Diffuse hair loss
Hair is lost evenly from the whole scalp; this may, or may not, be accompanied by a thinning visible to others (Fig. 13.12). Some of the most common causes are listed in Table 13.2, but often a simple explana-tion cannot be found.
Telogen effluvium can be triggered by any severe illness, particularly those with bouts of fever or haemorrhage, by childbirth and by severe dieting. All of these synchronize catagen so that, later on, large numbers of hairs are lost at the same time.
The diffuse hair fall, 2–3 months after the provoking illness, can be mild or severe. In the latter case Beau’s lines may be seen on the nails. Regrowth, not always complete, usually occurs within a few months.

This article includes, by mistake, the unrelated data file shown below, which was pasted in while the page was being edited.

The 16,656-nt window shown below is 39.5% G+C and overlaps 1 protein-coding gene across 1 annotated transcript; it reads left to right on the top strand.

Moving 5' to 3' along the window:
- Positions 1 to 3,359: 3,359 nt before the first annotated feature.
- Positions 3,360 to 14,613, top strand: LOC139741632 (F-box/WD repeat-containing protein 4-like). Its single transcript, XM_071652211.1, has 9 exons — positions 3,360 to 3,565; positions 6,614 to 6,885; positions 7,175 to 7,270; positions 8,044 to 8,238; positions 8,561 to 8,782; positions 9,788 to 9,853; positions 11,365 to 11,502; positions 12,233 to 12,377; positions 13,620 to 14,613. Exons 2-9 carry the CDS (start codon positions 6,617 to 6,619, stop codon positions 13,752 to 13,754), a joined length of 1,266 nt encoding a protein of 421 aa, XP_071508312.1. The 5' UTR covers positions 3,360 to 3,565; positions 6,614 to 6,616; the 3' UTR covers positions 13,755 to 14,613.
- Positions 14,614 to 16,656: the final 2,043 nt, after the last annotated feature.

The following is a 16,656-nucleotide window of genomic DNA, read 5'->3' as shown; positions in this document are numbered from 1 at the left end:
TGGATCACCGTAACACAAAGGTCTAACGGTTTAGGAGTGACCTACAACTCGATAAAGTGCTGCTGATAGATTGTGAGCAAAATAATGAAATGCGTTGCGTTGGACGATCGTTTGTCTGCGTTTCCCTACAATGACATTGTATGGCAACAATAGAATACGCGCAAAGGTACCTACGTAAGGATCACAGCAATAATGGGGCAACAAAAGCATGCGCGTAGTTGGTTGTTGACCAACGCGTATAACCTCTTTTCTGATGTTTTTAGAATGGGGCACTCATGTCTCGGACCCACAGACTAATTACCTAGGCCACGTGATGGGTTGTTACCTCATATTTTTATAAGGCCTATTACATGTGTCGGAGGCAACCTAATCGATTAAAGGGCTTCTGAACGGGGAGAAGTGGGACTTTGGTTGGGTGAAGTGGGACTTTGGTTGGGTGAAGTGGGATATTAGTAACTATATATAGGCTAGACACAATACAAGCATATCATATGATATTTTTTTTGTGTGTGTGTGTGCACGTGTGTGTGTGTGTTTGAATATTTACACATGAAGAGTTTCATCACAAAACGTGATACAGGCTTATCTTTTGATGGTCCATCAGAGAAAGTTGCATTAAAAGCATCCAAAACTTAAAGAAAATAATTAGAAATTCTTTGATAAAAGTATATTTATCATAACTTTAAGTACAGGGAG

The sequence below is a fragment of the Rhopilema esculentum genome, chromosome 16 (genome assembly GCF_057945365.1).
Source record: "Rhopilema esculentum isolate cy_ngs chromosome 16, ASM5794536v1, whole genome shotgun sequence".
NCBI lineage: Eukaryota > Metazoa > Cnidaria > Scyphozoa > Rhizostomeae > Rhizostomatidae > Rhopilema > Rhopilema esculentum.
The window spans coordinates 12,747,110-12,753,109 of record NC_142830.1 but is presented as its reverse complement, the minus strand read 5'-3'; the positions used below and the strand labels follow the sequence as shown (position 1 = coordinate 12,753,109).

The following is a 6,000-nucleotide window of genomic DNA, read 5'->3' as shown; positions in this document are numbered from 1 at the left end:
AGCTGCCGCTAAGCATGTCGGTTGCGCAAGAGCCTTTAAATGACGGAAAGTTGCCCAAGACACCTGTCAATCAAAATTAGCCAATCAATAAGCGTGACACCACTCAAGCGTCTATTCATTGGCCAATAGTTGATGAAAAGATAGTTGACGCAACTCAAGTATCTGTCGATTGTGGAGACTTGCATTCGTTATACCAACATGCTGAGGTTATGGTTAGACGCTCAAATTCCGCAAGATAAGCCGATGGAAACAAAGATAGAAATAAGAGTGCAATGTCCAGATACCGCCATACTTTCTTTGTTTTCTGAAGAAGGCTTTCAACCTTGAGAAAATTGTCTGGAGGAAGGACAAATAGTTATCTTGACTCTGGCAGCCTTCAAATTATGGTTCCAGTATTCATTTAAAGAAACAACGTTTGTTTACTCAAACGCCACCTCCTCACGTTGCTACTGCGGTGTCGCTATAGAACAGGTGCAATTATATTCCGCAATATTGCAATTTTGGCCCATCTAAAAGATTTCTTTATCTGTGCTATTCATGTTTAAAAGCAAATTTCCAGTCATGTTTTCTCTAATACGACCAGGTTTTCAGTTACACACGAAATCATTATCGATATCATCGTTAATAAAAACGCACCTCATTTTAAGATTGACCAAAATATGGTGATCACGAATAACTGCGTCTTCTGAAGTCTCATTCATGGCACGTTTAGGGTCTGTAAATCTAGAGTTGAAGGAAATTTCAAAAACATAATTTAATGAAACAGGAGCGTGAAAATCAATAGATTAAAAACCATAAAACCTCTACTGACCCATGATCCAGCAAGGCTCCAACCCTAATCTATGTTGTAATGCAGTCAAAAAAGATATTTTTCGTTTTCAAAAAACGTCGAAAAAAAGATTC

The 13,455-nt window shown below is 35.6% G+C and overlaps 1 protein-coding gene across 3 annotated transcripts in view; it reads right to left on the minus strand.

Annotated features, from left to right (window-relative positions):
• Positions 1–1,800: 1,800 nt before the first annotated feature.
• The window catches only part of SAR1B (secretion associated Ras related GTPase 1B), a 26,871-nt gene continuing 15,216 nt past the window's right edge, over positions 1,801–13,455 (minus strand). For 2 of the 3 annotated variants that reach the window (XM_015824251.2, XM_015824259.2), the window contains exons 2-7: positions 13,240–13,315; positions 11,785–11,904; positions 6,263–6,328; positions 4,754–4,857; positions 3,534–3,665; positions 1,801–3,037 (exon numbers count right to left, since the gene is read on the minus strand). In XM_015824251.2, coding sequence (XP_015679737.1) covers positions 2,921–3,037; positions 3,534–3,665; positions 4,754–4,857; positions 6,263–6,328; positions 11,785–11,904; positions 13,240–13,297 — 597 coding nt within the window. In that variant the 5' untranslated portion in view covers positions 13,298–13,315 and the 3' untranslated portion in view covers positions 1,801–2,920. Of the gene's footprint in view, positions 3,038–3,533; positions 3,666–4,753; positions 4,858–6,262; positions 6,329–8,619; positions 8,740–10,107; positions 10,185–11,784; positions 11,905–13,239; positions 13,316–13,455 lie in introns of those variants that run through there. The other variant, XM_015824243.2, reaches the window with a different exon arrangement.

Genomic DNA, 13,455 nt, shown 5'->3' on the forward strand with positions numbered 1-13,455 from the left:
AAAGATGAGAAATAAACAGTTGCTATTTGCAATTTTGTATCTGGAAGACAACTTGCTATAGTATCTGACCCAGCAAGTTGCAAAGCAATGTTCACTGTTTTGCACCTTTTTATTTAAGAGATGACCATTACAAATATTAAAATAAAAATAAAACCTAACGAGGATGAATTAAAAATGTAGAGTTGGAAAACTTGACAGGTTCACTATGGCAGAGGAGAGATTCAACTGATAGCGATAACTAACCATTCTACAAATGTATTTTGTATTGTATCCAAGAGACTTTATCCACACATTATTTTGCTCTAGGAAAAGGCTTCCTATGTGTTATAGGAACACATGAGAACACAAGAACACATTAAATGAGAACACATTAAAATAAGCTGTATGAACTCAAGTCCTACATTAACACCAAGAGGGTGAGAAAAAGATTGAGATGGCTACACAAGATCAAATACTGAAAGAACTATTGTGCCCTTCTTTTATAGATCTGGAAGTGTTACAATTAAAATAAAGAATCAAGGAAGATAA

This is from other types of diffuse hair loss (Table 13.2).
This condition is unaffected by therapy, but patients can be reassured that their hair fall will be temporary.
The causes mentioned in Table 13.2 should be con-sidered, and the exclamation-mark hairs of the diffuse type of alopecia areata should be looked for. If no cause is obvious, it is worth checking the haemoglobin, erythrocyte sedimentation rate (ESR), ANF, serum iron, thyroxine and thyroid-stimulating hormone (TSH) levels. Also consider checking the serum free testos-terone and dihydroepiandrosterone sulphate levels in women with menstrual irregularities or hirsutism. However, it is true to say that often no cause for dif-fuse alopecia can be found.